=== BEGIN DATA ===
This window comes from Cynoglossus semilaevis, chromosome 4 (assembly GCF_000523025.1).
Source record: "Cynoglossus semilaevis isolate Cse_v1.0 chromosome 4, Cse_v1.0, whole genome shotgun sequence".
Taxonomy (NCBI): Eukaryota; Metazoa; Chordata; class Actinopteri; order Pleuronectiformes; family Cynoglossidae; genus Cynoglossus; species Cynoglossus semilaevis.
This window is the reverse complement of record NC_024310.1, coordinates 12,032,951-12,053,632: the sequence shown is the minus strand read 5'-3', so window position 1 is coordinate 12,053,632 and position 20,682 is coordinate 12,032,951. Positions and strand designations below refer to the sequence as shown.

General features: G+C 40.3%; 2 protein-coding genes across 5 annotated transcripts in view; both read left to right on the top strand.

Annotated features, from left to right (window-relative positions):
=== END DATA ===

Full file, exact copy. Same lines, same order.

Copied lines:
This window comes from Cynoglossus semilaevis, chromosome 4 (assembly GCF_000523025.1).
Source record: "Cynoglossus semilaevis isolate Cse_v1.0 chromosome 4, Cse_v1.0, whole genome shotgun sequence".
Taxonomy (NCBI): Eukaryota; Metazoa; Chordata; class Actinopteri; order Pleuronectiformes; family Cynoglossidae; genus Cynoglossus; species Cynoglossus semilaevis.
This window is the reverse complement of record NC_024310.1, coordinates 12,032,951-12,053,632: the sequence shown is the minus strand read 5'-3', so window position 1 is coordinate 12,053,632 and position 20,682 is coordinate 12,032,951. Positions and strand designations below refer to the sequence as shown.

General features: G+C 40.3%; 2 protein-coding genes across 5 annotated transcripts in view; both read left to right on the top strand.

Annotated features, from left to right (window-relative positions):